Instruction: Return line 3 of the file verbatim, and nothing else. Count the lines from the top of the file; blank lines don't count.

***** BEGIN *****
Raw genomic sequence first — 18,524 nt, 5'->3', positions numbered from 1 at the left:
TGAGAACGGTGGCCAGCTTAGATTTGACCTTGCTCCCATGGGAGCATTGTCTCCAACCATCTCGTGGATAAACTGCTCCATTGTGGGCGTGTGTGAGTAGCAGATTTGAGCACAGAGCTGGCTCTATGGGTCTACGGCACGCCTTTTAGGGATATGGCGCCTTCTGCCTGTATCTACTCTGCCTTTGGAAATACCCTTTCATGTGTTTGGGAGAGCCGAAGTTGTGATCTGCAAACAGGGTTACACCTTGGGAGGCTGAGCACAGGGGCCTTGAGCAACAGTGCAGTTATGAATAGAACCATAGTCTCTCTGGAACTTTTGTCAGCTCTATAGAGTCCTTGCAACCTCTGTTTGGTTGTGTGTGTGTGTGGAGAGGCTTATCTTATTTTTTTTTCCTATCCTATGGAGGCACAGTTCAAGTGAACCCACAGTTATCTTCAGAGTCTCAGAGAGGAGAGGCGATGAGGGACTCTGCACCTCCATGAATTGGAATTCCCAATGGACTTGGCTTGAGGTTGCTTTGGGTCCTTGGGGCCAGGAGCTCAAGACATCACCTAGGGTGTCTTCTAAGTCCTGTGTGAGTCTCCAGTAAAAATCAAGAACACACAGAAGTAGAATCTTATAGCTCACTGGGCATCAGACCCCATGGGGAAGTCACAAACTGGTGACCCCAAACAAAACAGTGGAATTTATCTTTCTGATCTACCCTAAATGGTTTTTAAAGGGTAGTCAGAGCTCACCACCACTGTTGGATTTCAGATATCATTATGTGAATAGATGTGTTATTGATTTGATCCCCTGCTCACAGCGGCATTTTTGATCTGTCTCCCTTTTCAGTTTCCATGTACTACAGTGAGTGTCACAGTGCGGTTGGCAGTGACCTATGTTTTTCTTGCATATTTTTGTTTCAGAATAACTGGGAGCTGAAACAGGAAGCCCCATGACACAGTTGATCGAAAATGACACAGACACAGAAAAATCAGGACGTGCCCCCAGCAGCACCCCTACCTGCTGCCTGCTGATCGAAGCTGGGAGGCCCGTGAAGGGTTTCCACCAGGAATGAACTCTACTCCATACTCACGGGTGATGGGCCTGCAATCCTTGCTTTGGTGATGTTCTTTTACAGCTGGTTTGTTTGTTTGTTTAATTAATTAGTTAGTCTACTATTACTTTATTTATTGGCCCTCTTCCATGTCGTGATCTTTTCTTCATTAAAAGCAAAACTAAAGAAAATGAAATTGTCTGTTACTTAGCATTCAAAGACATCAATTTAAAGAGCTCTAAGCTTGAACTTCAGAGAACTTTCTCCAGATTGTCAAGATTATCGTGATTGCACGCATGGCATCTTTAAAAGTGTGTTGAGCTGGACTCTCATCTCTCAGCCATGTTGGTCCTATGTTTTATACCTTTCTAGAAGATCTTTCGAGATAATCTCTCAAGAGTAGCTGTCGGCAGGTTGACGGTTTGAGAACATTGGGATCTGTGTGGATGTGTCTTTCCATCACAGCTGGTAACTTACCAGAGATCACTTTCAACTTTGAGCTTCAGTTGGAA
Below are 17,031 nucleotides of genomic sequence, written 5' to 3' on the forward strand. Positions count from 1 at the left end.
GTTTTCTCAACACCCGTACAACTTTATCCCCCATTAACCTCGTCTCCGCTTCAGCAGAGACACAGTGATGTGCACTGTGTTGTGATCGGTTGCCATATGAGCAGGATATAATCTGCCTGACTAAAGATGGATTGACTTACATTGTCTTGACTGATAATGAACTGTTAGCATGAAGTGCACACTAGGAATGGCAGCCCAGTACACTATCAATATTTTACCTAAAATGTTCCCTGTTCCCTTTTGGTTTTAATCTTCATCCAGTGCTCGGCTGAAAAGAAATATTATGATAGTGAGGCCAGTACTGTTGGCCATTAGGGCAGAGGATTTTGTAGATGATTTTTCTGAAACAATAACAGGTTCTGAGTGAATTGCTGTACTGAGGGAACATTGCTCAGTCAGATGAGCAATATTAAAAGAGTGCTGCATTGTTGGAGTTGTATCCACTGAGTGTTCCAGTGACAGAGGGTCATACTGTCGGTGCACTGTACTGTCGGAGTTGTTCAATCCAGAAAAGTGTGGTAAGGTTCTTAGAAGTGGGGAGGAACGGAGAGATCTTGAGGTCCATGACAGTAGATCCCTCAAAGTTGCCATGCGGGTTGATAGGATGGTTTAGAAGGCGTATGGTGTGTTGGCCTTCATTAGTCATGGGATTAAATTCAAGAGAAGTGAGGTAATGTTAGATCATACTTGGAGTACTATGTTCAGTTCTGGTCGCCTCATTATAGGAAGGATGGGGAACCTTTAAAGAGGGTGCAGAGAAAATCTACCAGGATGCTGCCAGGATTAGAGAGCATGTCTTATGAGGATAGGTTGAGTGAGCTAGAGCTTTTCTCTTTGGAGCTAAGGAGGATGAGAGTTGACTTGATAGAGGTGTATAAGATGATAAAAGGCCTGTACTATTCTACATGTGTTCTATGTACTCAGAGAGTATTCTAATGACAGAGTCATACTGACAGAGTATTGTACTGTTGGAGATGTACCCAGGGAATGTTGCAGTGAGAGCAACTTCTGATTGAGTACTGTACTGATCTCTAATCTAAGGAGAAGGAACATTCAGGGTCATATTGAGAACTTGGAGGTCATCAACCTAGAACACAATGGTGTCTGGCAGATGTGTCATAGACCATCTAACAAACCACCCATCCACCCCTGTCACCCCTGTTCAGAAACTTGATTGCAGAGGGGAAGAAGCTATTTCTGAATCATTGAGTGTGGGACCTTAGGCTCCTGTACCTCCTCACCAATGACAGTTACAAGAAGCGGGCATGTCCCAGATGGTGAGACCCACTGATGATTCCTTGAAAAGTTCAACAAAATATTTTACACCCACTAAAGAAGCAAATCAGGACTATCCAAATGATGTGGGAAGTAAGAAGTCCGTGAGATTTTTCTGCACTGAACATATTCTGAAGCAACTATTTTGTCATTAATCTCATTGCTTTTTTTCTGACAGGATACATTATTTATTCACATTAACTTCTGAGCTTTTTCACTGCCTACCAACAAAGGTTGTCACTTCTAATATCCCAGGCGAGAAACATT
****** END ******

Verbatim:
Below are 17,031 nucleotides of genomic sequence, written 5' to 3' on the forward strand. Positions count from 1 at the left end.